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Eye Movement Affected in Some Former Childhood Cancer Patients

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Key Points

  • Patients affected were not able to move their eyes smoothly and steadily, but jerkily and fitfully.
  • Only a few of a group of 23 young adults who had survived cancer experienced no visual disorders, headaches, and dizziness.
  • An average of 15 years had passed since the patients underwent cancer treatment.

A study from Lund University in Sweden has shown that commonly used chemotherapy toxins impair the eyesight in childhood cancer survivors in a way that indicates an impact on the central nervous system. The results were published by Einarsson et al in PLOS One.

It was not the former patients' visual acuity that had been damaged, but rather, their eye motor skills—the eye’s ability to follow moving objects.

“We observed that most of these patients were not able to move their eyes smoothly and steadily, but [instead moved their eyes] jerkily and fitfully. Eye movement like that makes it harder to focus on moving objects in traffic, for instance. It can also cause headaches and dizziness,” said corresponding author Per-Anders Fransson, PhD, Reader in Otorhinolaryngology at Lund University.

Study Details

The study included 23 childhood cancer survivors, now aged 20 to 30, and compared them to 25 healthy people of the same age. An average of 15 years had passed since the patients underwent cancer treatment. Only a few of those who had survived cancer experienced no visual disorders, headaches, and dizziness.

The degree of the problem appeared to be related to the degree to which the eye motor skills had been affected, which suggests damage to the central nervous system from the chemotherapy. It has been previously known that cisplatin, methotrexate, and ifosfamide can penetrate the blood-brain barrier, and thereby can damage the nervous system.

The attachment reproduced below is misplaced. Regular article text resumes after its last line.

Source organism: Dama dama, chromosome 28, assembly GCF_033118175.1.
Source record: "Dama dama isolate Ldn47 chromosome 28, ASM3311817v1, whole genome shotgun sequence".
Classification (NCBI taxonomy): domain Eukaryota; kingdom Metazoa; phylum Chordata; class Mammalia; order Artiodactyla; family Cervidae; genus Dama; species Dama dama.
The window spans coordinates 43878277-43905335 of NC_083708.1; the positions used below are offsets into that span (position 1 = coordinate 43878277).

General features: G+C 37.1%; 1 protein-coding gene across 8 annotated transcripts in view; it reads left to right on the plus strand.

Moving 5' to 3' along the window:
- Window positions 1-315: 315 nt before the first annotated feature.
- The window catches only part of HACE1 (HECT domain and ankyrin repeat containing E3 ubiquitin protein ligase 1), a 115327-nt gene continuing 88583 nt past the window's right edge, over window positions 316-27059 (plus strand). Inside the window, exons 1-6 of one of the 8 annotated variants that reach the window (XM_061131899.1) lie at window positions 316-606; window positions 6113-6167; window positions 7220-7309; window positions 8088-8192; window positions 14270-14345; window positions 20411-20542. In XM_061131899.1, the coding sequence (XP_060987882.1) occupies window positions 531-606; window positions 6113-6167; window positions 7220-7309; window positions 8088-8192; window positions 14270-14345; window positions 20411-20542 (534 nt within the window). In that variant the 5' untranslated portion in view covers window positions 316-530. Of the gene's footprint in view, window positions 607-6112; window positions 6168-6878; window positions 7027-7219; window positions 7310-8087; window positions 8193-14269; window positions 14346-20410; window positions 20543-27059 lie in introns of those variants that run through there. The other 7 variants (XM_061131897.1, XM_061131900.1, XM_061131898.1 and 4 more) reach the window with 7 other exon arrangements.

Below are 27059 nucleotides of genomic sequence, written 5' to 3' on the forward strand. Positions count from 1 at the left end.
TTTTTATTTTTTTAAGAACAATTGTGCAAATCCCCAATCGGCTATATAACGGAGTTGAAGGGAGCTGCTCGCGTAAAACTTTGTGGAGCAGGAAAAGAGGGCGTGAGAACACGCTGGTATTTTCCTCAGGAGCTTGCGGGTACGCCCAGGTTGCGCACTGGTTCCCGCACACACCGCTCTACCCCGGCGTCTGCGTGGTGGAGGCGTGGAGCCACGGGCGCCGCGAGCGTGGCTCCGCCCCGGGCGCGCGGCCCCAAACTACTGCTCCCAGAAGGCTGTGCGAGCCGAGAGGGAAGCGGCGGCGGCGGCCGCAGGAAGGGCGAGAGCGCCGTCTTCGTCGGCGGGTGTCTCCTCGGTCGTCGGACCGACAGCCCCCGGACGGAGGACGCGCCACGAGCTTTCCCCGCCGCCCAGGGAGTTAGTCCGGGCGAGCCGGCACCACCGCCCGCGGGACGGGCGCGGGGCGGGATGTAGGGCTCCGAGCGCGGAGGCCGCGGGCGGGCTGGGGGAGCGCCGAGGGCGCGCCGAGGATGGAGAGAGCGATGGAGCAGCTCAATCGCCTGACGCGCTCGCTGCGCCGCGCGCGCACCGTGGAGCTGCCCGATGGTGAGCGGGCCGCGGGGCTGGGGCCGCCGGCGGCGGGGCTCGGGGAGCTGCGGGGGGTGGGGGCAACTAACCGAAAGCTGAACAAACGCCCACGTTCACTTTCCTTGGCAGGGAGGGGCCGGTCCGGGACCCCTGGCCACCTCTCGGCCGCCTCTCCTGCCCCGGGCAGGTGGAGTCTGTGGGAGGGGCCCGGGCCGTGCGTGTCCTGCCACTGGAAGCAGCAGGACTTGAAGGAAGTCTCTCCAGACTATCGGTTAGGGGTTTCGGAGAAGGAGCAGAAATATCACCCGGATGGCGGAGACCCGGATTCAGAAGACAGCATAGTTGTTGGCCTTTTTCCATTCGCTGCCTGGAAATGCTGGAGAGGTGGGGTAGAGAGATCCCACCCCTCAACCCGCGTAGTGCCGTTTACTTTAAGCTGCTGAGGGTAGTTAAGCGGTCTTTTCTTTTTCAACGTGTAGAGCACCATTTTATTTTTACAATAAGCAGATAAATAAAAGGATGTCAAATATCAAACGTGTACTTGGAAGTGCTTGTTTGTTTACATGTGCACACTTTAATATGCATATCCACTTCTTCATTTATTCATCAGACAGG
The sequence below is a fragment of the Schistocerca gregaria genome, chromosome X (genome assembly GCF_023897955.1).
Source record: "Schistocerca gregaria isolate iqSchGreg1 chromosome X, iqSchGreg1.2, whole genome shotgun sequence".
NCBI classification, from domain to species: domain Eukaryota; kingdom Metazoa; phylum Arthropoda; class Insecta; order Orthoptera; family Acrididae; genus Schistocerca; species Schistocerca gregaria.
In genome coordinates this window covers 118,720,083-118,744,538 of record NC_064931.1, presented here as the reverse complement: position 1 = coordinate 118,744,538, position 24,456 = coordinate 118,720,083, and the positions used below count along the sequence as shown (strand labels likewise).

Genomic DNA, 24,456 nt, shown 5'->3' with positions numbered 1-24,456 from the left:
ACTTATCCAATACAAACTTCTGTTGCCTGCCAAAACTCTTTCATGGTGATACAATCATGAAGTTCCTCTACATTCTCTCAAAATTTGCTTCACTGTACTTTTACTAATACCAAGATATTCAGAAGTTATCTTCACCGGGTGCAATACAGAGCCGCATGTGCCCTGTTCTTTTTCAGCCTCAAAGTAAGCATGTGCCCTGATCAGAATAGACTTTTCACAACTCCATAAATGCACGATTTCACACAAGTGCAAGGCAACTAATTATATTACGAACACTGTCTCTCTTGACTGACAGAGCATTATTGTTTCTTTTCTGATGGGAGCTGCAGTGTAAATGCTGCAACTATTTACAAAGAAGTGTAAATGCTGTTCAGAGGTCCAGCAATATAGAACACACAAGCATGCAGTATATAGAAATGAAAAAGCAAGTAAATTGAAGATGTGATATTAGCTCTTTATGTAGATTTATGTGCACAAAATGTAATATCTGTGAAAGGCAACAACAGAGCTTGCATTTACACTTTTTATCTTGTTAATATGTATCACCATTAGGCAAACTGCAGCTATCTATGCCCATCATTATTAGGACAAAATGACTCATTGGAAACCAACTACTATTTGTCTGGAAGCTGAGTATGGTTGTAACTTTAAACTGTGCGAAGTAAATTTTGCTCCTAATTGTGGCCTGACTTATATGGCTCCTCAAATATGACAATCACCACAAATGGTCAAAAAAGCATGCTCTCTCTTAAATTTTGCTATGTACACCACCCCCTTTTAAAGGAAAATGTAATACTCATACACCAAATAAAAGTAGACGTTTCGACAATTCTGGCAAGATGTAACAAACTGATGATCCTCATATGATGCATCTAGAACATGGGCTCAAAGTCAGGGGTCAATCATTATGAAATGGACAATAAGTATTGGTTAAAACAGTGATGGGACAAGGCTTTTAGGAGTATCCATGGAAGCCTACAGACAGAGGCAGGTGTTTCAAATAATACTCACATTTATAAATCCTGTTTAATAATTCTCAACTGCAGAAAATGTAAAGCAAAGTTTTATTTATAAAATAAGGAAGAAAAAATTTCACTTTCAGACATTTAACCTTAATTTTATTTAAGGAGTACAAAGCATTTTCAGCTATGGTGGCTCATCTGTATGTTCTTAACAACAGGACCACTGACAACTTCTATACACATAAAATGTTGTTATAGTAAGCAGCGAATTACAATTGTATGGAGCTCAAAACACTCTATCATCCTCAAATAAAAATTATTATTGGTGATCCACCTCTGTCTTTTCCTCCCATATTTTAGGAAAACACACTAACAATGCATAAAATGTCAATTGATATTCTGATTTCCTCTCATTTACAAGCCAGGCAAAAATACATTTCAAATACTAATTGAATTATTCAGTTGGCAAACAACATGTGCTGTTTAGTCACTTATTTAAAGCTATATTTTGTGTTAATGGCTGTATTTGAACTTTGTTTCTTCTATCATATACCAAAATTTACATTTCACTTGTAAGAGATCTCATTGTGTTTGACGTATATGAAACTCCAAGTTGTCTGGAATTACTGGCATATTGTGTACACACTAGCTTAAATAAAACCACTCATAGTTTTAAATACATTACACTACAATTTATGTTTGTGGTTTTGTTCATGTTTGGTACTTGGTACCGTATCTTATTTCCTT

The study could not determine whether any of them had experienced side effects that by now had worn off, but it is clear that the majority of them are still suffering the effects of their treatment. Age at the time of treatment appears to play an important role: Those who were youngest at the time of treatment were the most affected.

The study reinforces the importance of coming up with new and better treatments. In the future, the new knowledge, and the diagnostic method described in the study will enable oncologists to pay closer attention to any side effects, in which case it may be possible to reduce the dosage or change medications. Survivors of childhood cancer may experience problems not only with their balance and vision, but also with cardiovascular diseases, fertility, growth, and cognition.

The content in this post has not been reviewed by the American Society of Clinical Oncology, Inc. (ASCO®) and does not necessarily reflect the ideas and opinions of ASCO®.


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